“It is particularly egregious that Marriott did not discover this serious data breach during the course of its due diligence efforts in conjunction with its 2016 Starwood acquisition,” said Ms. Keller, who also serves as co-lead counsel in the nationwide class action against Equifax related to its 2017 data breach. “Marriott seems to forget that part of being in the customer service business includes actually taking care of its customers. Through this lawsuit, we intend to ensure that it never forgets that again.”

The lead plaintiffs in the class action are two longtime members of Starwood’s (and now Marriott’s) customer loyalty program, Illinois resident Peter Tapling and California resident David Sparks. Mr. Tapling, a loyalty program member for more than 31 years, was notified by email on November 30, 2018, that his information was compromised by the data breach. Mr. Sparks is still awaiting notification from Marriott that his information was compromised but based on public information and other information available only to him, he believes that his information has also been detrimentally affected. As a result, both Plaintiffs have been forced to take measures that otherwise would not have been necessary to ensure that their identities are not stolen and that their financial accounts are not compromised.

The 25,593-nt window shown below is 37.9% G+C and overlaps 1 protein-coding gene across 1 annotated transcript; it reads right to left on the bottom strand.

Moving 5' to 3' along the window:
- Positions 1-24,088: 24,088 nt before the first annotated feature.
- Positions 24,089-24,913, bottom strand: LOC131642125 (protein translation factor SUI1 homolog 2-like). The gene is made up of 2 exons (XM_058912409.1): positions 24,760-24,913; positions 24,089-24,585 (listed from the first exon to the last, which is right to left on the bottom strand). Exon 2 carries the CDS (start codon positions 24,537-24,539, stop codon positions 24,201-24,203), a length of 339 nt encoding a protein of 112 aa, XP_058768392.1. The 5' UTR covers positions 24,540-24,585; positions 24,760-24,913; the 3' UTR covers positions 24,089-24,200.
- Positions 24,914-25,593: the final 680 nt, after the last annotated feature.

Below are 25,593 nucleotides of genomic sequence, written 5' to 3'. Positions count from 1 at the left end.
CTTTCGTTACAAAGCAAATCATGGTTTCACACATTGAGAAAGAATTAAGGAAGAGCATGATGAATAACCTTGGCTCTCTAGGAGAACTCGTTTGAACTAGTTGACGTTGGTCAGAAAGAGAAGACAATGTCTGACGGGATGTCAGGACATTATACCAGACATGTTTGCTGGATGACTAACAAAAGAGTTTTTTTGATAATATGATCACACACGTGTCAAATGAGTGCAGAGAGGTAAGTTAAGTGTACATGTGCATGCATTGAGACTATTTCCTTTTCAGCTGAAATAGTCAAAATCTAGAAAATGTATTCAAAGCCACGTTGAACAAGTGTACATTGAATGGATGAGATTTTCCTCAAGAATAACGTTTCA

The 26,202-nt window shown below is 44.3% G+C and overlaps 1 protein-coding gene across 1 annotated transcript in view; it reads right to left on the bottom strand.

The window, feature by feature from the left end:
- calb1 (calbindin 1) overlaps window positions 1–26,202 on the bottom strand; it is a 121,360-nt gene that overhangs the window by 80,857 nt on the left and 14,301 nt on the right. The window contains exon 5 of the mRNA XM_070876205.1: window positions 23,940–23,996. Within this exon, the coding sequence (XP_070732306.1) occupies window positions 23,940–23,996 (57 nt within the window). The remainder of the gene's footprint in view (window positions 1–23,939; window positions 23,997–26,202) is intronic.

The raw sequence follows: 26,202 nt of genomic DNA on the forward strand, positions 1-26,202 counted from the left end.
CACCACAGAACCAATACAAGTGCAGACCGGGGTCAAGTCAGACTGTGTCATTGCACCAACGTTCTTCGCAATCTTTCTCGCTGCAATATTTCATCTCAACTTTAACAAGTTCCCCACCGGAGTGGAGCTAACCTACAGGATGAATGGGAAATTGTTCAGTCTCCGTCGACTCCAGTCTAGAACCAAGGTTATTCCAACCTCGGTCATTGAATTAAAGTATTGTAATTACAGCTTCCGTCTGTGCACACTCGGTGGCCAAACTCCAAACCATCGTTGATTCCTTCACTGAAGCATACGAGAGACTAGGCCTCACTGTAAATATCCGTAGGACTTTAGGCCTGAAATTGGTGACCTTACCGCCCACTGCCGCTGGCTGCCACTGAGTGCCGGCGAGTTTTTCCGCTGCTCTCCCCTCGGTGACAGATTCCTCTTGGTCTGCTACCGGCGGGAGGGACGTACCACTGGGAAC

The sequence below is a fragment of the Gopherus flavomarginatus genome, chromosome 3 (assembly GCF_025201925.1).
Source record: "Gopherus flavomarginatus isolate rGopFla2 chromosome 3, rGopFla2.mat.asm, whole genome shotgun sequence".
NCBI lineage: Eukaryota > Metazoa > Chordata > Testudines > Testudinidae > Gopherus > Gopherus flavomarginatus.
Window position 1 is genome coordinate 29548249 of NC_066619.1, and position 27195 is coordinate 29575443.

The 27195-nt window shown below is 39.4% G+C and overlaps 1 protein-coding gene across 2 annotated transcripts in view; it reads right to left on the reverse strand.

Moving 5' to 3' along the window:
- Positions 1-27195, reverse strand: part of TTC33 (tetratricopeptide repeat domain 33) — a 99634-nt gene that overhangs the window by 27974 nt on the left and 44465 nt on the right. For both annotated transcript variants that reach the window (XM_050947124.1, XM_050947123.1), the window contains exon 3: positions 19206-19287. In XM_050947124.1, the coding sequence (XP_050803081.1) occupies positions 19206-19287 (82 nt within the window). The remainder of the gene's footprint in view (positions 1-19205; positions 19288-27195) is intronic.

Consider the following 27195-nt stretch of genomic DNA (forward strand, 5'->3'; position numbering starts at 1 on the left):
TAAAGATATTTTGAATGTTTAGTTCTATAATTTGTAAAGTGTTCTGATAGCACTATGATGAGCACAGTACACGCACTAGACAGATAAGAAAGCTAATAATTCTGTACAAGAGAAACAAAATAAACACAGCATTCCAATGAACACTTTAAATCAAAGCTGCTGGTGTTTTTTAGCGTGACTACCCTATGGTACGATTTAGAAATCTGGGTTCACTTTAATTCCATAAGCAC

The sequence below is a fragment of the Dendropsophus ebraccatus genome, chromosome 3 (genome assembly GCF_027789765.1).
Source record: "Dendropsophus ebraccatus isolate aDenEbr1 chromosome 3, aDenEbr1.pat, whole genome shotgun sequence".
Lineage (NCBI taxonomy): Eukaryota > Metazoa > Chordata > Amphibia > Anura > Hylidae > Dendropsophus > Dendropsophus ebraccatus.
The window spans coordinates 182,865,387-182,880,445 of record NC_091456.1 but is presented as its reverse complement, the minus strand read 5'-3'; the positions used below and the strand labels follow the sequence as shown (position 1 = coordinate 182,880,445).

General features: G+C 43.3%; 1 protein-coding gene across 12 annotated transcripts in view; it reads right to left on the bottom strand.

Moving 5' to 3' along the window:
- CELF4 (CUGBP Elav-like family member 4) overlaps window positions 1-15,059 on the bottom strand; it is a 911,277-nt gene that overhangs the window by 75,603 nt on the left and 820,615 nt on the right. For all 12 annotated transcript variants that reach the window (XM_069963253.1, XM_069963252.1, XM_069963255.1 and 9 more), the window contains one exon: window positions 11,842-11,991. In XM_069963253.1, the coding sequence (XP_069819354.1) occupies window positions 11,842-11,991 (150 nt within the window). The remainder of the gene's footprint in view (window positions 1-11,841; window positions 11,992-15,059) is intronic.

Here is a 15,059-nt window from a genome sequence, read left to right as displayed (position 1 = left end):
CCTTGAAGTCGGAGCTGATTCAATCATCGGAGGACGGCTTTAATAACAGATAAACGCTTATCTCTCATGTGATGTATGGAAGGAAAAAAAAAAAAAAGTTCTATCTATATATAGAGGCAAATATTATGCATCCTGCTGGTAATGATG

“It is not surprising that a company which took more than four years to even recognize its systems were being breached, has also demonstrated that it was unprepared to properly execute a post-breach response plan,” said Mr. Levitt, one of the firm’s co-founding partners.

Ms. Keller agreed, noting, “Marriott’s dedicated website and call center for data breach inquiries appears woefully inadequate given the huge number of affected customers. Customers are experiencing long wait times, and the lack of information about who was affected and how has left guests confused and concerned. Moreover, Marriott’s offer to its customers of one year’s free enrollment in Web Watcher is deficient. Web Watcher is not a credit monitoring service. It merely keeps an eye on sites where thieves may sell or swap personal information. Hackers are likely well aware of Marriott’s one-year offer and will, therefore, wait for that period to expire before exploiting the stolen data.”